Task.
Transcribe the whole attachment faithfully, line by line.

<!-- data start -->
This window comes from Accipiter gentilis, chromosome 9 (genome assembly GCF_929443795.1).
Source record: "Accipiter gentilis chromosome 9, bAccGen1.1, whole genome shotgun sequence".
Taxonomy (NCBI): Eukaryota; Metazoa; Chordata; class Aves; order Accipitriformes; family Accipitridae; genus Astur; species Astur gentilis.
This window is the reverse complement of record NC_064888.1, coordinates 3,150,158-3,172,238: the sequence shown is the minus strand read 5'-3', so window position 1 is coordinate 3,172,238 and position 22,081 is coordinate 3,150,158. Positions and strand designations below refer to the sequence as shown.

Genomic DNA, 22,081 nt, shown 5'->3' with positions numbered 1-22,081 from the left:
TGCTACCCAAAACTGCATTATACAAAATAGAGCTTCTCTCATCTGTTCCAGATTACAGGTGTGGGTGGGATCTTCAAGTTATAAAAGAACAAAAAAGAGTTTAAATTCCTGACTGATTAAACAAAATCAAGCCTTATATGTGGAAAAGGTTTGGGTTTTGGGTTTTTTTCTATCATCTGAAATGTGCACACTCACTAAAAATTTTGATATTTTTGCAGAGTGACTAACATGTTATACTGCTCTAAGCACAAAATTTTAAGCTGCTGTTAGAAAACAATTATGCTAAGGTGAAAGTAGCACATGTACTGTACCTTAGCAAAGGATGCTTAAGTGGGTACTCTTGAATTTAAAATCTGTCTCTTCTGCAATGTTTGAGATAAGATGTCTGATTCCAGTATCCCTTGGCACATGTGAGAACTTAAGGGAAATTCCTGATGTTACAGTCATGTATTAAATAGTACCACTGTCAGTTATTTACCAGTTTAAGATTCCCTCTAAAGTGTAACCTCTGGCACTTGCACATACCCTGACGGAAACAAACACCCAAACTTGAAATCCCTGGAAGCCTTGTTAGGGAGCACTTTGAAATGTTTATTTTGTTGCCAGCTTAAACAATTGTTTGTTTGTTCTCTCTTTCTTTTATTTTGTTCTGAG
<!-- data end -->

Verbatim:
This window comes from Accipiter gentilis, chromosome 9 (genome assembly GCF_929443795.1).
Source record: "Accipiter gentilis chromosome 9, bAccGen1.1, whole genome shotgun sequence".
Taxonomy (NCBI): Eukaryota; Metazoa; Chordata; class Aves; order Accipitriformes; family Accipitridae; genus Astur; species Astur gentilis.
This window is the reverse complement of record NC_064888.1, coordinates 3,150,158-3,172,238: the sequence shown is the minus strand read 5'-3', so window position 1 is coordinate 3,172,238 and position 22,081 is coordinate 3,150,158. Positions and strand designations below refer to the sequence as shown.

Genomic DNA, 22,081 nt, shown 5'->3' with positions numbered 1-22,081 from the left:
TGCTACCCAAAACTGCATTATACAAAATAGAGCTTCTCTCATCTGTTCCAGATTACAGGTGTGGGTGGGATCTTCAAGTTATAAAAGAACAAAAAAGAGTTTAAATTCCTGACTGATTAAACAAAATCAAGCCTTATATGTGGAAAAGGTTTGGGTTTTGGGTTTTTTTCTATCATCTGAAATGTGCACACTCACTAAAAATTTTGATATTTTTGCAGAGTGACTAACATGTTATACTGCTCTAAGCACAAAATTTTAAGCTGCTGTTAGAAAACAATTATGCTAAGGTGAAAGTAGCACATGTACTGTACCTTAGCAAAGGATGCTTAAGTGGGTACTCTTGAATTTAAAATCTGTCTCTTCTGCAATGTTTGAGATAAGATGTCTGATTCCAGTATCCCTTGGCACATGTGAGAACTTAAGGGAAATTCCTGATGTTACAGTCATGTATTAAATAGTACCACTGTCAGTTATTTACCAGTTTAAGATTCCCTCTAAAGTGTAACCTCTGGCACTTGCACATACCCTGACGGAAACAAACACCCAAACTTGAAATCCCTGGAAGCCTTGTTAGGGAGCACTTTGAAATGTTTATTTTGTTGCCAGCTTAAACAATTGTTTGTTTGTTCTCTCTTTCTTTTATTTTGTTCTGAG